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Breast Cancer Treatment and Pregnancy (PDQ®)

Patient Version
Last Modified: 09/19/2013

Other Considerations for Pregnancy and Breast Cancer



Lactation (breast milk production) and breast-feeding should be stopped if surgery or chemotherapy is planned.

If surgery is planned, breast-feeding should be stopped to reduce blood flow in the breasts and make them smaller. Breast-feeding should also be stopped if chemotherapy is planned. Many anticancer drugs, especially cyclophosphamide and methotrexate, may occur in high levels in breast milk and may harm the nursing baby. Women receiving chemotherapy should not breast-feed. Stopping lactation does not improve survival of the mother.

Breast cancer does not appear to harm the fetus.

Breast cancer cells do not seem to pass from the mother to the fetus.

Pregnancy does not seem to affect the survival of women who have had breast cancer in the past.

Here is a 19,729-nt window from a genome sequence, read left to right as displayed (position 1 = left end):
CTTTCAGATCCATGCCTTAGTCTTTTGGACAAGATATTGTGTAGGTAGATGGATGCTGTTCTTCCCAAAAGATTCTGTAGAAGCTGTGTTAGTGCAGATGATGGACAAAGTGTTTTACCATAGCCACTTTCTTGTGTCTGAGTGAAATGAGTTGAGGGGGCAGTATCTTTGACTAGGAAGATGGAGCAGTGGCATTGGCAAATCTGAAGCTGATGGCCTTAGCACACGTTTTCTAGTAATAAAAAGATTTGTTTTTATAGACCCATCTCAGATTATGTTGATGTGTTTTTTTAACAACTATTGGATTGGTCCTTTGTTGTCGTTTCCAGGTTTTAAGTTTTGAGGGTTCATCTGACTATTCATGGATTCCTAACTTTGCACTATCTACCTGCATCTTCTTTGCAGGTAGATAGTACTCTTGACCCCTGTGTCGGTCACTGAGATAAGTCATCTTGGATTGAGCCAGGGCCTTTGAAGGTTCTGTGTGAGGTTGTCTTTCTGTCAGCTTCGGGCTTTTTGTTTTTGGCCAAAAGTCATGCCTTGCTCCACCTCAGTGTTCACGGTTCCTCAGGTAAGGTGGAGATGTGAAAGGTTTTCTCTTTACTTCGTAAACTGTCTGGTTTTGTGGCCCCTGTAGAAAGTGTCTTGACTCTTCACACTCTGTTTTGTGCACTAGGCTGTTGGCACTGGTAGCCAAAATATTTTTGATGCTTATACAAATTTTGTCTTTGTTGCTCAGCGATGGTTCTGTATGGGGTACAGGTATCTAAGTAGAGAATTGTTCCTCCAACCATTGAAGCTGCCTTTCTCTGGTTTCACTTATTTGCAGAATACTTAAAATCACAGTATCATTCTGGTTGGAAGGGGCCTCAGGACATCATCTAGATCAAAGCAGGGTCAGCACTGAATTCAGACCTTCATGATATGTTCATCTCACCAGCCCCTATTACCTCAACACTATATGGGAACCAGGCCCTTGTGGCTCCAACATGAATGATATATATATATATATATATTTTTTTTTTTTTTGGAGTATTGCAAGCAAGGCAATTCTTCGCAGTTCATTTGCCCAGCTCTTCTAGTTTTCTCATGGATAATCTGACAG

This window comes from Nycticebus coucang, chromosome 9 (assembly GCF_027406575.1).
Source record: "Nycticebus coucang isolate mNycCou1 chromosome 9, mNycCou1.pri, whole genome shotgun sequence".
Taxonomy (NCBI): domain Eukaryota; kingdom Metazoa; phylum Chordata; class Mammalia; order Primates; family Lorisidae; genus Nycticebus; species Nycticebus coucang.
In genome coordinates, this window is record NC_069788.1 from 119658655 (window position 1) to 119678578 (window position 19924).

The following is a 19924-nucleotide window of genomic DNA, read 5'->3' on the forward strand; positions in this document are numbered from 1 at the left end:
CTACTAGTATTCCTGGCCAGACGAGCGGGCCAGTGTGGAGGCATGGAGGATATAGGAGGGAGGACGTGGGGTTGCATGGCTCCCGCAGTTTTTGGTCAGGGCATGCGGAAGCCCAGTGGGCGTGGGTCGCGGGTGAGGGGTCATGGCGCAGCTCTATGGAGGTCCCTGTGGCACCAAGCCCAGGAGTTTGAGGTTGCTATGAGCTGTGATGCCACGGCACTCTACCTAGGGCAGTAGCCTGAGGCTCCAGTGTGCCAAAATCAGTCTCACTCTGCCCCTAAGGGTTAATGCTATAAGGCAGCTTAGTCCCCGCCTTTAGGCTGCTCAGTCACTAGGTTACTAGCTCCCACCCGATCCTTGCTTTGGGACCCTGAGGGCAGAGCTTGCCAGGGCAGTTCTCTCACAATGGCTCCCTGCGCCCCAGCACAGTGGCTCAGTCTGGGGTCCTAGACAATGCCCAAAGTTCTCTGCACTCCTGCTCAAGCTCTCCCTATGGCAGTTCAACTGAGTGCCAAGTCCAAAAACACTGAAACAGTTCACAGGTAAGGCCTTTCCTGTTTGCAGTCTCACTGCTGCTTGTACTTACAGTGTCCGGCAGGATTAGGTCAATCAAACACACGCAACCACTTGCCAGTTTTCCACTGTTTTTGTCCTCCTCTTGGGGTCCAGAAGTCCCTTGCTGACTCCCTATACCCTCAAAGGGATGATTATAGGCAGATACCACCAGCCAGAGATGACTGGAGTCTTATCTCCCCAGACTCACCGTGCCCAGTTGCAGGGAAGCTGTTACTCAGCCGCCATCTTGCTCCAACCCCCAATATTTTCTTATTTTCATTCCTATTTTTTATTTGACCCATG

Some doctors recommend that a woman wait 2 years after treatment for breast cancer before trying to have a baby, so that any early return of the cancer would be detected. This may affect a woman’s decision to become pregnant. The fetus does not seem to be affected if the mother has previously had breast cancer.

Effects of certain cancer treatments on later pregnancies are not known.

The effects of treatment with high-dose chemotherapy and a bone marrow transplant, with or without radiation therapy, on later pregnancies are not known.